Group that acts together, PART 1

I have known Abhinav Thakur for years now. He’s been what we call a “regular Kathmandu guy”. He loves his friends and has a job he enjoys. His life, like the life of many of us, changed the day of the earthquake. Despite fears of security and amidst decisions of uncertainty, Abhinav chose to come out of his home within 72 hours. Not only did he manage to form a group with his friends, he successfully contributed in every way possible. We share his personal story.

An overview

I asked him to start from the start. He explained his initiative pretty easily as “group of friends who came together to purchase relief materials and distribute them to places around Kathmandu.” “The places we went were remote except for distance which helped us as we could use cars some of us had to go to these places in the beginning. Later we started needing vans to accommodate the materials. For about ten days straight we went to places around Kathmandu where we heard relief materials were short or null. We just called ourselves ‘Kathmandu Relief Team’. After that most of us had to go back to our regular jobs. But at present, we are in the process of starting an organization for the education of children in the earthquake stricken areas,” says Abhinav.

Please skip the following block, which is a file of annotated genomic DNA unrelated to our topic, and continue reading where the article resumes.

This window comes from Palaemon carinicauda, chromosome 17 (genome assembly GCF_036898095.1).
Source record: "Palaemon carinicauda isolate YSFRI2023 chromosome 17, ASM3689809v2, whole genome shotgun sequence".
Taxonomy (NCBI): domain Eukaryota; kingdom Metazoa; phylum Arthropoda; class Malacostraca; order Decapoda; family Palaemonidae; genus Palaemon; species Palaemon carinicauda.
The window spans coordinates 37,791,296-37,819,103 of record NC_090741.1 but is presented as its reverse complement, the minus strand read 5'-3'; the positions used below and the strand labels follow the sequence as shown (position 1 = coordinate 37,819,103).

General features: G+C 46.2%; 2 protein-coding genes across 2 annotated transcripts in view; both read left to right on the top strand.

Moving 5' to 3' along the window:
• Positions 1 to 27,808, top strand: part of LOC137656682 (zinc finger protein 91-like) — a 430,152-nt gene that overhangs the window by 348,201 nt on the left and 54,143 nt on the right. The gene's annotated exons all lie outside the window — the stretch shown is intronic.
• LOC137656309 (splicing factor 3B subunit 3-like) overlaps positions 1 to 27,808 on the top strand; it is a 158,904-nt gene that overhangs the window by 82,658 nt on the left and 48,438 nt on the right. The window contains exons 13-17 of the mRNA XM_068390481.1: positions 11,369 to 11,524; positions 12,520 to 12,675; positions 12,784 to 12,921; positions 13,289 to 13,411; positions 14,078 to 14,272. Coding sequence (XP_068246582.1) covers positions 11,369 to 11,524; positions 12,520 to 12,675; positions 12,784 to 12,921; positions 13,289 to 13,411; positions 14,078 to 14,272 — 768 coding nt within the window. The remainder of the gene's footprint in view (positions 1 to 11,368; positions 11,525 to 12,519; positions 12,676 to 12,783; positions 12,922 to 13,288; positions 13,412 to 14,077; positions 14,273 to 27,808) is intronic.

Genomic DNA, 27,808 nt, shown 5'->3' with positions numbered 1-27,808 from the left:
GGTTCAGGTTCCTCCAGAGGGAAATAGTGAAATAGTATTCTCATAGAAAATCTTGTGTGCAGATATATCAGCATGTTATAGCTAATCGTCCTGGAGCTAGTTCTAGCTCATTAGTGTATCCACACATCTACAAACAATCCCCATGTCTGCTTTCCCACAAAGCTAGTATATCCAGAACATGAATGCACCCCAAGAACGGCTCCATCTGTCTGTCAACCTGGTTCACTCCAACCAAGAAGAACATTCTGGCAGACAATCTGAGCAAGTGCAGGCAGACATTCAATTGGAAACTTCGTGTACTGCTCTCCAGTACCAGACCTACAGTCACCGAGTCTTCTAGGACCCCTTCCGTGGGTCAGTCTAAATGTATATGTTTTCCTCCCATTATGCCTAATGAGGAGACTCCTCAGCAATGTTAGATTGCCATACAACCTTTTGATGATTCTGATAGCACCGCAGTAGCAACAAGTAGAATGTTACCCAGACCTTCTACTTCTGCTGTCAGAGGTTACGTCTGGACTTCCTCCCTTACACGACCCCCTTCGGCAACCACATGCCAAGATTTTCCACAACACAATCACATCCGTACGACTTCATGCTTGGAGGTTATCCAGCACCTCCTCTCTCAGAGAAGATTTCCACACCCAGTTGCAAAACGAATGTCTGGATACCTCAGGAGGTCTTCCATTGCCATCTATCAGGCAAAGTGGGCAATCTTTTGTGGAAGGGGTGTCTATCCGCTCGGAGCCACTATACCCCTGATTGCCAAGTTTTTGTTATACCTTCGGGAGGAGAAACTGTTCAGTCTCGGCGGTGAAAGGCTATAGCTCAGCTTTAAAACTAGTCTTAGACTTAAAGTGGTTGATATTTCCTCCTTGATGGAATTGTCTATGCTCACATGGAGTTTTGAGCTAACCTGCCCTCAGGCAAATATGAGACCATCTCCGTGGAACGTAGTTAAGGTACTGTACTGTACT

Working as a team

“We started working after 72 hours of the earthquake. About six of us went on the first day. The group grew to about 15. There were more than 30 of us in a few days. Through Viber groups and other social media most people would contact friends and those that were free were happy to join.” – Abhinav Thakur

Geographical location they accessed and resources they collected

It is very interesting to see what triggered them to work on a particular geographical location. How did they choose the area that required them the most?

“We talked about it. Temporary shelters, food materials and sanitation kits came up as immediate requirements so we focused on that. Regarding geographical areas, we went to places from general knowledge among the group through news, local contacts and so on. We talked about places we could go on Viber and we would come to consensus the night before.” – Abhinav Thakur

The process of learning

“There’s so much to learn once you spend time on the field. Firstly, we learnt building large tents. We learnt how to interact with people who are in need but don’t think they are entitled and are grateful for the support. We learnt how to interact with people who are in need and think they are entitled and get remarkably angry at our shortcomings. We learnt how to coordinate human resource to optimize efforts. We learnt it is not a good idea to go to places that require support with too little material. Above all, we learnt relief work takes dedication and a little hard work but it is usually very rewarding.